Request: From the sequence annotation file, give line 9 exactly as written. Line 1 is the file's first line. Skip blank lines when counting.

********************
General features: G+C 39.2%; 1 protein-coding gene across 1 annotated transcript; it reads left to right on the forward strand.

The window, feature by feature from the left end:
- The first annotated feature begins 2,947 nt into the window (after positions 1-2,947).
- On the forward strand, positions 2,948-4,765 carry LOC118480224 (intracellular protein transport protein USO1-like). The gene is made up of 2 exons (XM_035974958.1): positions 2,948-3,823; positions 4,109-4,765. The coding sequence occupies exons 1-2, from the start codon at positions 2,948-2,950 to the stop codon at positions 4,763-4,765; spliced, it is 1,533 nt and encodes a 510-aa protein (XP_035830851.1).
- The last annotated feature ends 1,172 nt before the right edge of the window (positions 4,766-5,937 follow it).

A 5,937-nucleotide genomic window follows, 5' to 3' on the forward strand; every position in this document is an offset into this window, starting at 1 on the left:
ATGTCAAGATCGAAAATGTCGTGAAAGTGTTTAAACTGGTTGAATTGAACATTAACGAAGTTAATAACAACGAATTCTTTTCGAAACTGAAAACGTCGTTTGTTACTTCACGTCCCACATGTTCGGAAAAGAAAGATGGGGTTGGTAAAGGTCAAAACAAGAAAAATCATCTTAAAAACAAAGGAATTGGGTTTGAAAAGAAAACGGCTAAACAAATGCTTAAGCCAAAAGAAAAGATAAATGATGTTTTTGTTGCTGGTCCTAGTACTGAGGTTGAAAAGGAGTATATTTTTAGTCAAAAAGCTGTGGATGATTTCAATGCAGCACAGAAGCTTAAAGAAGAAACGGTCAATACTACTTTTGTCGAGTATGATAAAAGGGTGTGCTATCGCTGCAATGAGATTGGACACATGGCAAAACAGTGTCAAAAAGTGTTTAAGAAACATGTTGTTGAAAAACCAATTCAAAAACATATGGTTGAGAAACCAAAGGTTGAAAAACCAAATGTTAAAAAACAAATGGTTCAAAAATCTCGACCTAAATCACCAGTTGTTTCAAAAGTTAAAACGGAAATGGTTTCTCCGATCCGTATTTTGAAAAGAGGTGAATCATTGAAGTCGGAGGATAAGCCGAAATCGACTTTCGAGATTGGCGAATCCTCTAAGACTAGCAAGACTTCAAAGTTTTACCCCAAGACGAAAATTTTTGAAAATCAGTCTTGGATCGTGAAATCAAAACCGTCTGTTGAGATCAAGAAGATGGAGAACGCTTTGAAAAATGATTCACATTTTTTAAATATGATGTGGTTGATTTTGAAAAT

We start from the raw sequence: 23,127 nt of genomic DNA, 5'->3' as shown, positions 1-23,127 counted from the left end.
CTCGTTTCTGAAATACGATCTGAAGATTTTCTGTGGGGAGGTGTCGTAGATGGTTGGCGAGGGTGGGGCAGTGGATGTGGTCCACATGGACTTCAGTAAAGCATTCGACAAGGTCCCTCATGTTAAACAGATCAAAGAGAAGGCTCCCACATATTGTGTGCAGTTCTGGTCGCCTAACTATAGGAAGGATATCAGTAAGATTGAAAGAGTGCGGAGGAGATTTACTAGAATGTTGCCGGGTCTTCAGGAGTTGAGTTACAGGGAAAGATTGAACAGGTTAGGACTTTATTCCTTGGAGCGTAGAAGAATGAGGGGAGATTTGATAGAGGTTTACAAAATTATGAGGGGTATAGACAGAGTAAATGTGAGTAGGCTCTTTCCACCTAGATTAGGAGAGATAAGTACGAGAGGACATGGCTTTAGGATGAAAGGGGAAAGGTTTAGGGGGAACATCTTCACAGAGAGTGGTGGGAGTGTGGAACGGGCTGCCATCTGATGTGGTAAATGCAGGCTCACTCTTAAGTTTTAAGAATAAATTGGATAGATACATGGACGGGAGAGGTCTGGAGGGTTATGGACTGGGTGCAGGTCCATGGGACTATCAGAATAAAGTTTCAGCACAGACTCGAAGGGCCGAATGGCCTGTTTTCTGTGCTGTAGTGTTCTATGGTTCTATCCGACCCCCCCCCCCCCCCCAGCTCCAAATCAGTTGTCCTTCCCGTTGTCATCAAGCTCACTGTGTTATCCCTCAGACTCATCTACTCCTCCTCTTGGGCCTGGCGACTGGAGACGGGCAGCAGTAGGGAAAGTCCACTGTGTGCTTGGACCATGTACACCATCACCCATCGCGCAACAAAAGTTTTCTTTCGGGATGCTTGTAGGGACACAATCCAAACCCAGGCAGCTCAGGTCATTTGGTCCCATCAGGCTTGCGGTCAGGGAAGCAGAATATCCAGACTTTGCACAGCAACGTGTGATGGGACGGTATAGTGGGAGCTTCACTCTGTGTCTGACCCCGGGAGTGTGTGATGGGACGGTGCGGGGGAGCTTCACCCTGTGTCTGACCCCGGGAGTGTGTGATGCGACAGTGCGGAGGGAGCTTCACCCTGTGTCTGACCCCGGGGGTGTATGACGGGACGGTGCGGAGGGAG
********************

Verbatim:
CTCGTTTCTGAAATACGATCTGAAGATTTTCTGTGGGGAGGTGTCGTAGATGGTTGGCGAGGGTGGGGCAGTGGATGTGGTCCACATGGACTTCAGTAAAGCATTCGACAAGGTCCCTCATGTTAAACAGATCAAAGAGAAGGCTCCCACATATTGTGTGCAGTTCTGGTCGCCTAACTATAGGAAGGATATCAGTAAGATTGAAAGAGTGCGGAGGAGATTTACTAGAATGTTGCCGGGTCTTCAGGAGTTGAGTTACAGGGAAAGATTGAACAGGTTAGGACTTTATTCCTTGGAGCGTAGAAGAATGAGGGGAGATTTGATAGAGGTTTACAAAATTATGAGGGGTATAGACAGAGTAAATGTGAGTAGGCTCTTTCCACCTAGATTAGGAGAGATAAGTACGAGAGGACATGGCTTTAGGATGAAAGGGGAAAGGTTTAGGGGGAACATCTTCACAGAGAGTGGTGGGAGTGTGGAACGGGCTGCCATCTGATGTGGTAAATGCAGGCTCACTCTTAAGTTTTAAGAATAAATTGGATAGATACATGGACGGGAGAGGTCTGGAGGGTTATGGACTGGGTGCAGGTCCATGGGACTATCAGAATAAAGTTTCAGCACAGACTCGAAGGGCCGAATGGCCTGTTTTCTGTGCTGTAGTGTTCTATGGTTCTATCCGACCCCCCCCCCCCCCCCAGCTCCAAATCAGTTGTCCTTCCCGTTGTCATCAAGCTCACTGTGTTATCCCTCAGACTCATCTACTCCTCCTCTTGGGCCTGGCGACTGGAGACGGGCAGCAGTAGGGAAAGTCCACTGTGTGCTTGGACCATGTACACCATCACCCATCGCGCAACAAAAGTTTTCTTTCGGGATGCTTGTAGGGACACAATCCAAACCCAGGCAGCTCAGGTCATTTGGTCCCATCAGGCTTGCGGTCAGGGAAGCAGAATATCCAGACTTTGCACAGCAACGTGTGATGGGACGGTATAGTGGGAGCTTCACTCTGTGTCTGACCCCGGGAGTGTGTGATGGGACGGTGCGGGGGAGCTTCACCCTGTGTCTGACCCCGGGAGTGTGTGATGCGACAGTGCGGAGGGAGCTTCACCCTGTGTCTGACCCCGGGGGTGTATGACGGGACGGTGCGGAGGGAG